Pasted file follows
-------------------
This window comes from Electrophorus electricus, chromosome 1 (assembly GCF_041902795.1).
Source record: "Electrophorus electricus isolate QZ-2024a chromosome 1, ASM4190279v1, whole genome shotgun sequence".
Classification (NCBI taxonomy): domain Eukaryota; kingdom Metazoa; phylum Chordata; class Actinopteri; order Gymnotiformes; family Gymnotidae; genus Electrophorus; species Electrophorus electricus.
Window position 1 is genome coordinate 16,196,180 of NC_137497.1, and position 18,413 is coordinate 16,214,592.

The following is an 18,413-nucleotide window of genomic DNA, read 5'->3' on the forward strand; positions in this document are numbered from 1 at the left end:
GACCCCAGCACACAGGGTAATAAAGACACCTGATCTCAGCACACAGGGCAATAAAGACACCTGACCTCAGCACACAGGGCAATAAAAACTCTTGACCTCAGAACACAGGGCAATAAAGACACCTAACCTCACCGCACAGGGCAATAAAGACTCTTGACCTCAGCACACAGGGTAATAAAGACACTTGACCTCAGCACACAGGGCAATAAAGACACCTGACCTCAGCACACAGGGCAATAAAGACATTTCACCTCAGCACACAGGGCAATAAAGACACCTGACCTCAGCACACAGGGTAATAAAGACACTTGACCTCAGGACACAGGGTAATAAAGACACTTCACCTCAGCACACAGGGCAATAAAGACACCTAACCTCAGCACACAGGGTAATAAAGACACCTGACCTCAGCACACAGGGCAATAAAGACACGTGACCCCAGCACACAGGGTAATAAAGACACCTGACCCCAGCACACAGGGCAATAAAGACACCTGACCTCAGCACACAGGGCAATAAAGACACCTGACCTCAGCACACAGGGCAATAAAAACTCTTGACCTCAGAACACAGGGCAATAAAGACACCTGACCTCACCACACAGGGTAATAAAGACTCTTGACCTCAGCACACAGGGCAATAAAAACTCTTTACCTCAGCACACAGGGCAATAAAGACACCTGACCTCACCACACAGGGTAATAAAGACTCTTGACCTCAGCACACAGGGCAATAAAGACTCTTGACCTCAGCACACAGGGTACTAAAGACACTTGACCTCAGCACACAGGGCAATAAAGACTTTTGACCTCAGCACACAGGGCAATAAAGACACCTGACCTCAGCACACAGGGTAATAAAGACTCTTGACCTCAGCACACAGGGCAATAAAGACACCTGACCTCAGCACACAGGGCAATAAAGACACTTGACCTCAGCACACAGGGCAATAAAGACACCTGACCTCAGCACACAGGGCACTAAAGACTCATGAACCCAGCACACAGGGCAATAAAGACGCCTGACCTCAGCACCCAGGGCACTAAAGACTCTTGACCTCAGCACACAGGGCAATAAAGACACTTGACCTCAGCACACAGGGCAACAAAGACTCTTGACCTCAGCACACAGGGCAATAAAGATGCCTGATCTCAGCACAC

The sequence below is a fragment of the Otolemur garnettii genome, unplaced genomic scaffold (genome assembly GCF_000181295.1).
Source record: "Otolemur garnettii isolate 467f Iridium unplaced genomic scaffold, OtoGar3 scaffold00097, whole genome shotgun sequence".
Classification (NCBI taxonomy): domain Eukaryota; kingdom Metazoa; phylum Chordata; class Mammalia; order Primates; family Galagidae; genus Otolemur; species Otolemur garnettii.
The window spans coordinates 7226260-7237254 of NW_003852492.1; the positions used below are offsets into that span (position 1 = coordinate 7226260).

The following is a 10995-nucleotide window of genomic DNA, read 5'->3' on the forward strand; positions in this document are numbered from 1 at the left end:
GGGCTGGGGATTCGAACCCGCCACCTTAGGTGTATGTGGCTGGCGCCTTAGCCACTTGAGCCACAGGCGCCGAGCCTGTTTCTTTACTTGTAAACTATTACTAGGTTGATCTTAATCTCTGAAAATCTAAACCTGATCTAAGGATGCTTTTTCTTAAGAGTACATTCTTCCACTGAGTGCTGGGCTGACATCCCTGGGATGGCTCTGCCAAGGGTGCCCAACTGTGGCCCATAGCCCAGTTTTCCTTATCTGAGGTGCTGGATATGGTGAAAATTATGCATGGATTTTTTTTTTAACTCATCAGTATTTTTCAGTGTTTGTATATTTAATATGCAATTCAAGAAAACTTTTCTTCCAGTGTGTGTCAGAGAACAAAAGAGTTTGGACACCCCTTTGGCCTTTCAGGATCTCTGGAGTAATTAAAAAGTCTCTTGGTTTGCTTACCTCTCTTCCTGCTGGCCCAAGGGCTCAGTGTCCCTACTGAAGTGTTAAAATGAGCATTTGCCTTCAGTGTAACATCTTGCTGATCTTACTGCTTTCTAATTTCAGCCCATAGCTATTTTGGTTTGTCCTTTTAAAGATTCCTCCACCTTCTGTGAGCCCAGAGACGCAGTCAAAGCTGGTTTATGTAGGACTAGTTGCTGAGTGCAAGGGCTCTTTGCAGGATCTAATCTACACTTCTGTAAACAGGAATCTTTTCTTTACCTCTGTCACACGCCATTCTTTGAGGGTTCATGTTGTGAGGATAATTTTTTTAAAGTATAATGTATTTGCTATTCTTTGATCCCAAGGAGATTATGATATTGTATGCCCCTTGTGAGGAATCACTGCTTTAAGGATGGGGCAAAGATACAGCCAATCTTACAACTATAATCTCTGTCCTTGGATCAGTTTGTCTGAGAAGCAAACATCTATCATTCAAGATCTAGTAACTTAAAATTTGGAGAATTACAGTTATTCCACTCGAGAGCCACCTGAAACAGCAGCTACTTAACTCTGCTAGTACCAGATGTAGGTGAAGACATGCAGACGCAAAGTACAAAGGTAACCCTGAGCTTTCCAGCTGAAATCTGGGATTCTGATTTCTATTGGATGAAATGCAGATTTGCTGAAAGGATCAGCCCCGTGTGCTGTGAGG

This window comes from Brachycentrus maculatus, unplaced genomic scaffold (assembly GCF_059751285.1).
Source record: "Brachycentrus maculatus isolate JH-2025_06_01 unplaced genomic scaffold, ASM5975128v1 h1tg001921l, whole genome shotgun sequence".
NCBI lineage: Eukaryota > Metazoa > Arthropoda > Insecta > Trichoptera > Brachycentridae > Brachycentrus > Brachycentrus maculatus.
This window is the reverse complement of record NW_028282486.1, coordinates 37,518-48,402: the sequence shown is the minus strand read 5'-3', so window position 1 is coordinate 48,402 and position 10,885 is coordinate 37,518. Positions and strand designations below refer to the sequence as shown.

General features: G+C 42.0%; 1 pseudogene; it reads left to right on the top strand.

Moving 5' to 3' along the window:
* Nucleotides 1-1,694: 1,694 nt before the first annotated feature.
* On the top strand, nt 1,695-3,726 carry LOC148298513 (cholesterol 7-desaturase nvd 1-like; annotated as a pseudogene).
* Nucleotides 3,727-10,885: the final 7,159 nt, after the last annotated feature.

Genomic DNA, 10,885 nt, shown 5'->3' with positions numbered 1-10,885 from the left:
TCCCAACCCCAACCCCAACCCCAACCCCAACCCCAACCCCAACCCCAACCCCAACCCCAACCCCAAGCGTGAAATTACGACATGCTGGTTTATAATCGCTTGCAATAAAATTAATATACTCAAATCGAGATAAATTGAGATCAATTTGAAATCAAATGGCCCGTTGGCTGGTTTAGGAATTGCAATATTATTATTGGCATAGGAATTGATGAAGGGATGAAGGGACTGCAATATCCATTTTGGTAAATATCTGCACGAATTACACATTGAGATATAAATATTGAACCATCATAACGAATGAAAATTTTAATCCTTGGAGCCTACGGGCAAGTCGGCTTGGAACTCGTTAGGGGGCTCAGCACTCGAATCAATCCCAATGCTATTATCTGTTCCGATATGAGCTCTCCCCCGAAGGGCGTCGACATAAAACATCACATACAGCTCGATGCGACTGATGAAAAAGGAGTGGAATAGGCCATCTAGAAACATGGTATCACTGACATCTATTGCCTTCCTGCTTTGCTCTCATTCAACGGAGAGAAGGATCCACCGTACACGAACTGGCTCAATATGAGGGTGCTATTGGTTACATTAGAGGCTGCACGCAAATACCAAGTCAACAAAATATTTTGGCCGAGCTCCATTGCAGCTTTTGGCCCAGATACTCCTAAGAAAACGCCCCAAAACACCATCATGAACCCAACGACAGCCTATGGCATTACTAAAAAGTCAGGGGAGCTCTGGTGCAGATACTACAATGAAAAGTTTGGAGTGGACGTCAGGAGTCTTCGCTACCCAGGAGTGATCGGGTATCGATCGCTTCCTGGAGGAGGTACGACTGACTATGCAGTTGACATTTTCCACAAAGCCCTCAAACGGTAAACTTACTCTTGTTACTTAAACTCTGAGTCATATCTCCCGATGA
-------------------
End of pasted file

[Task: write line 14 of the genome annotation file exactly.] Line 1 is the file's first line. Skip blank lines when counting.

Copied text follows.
Source record: "Brachycentrus maculatus isolate JH-2025_06_01 unplaced genomic scaffold, ASM5975128v1 h1tg001921l, whole genome shotgun sequence".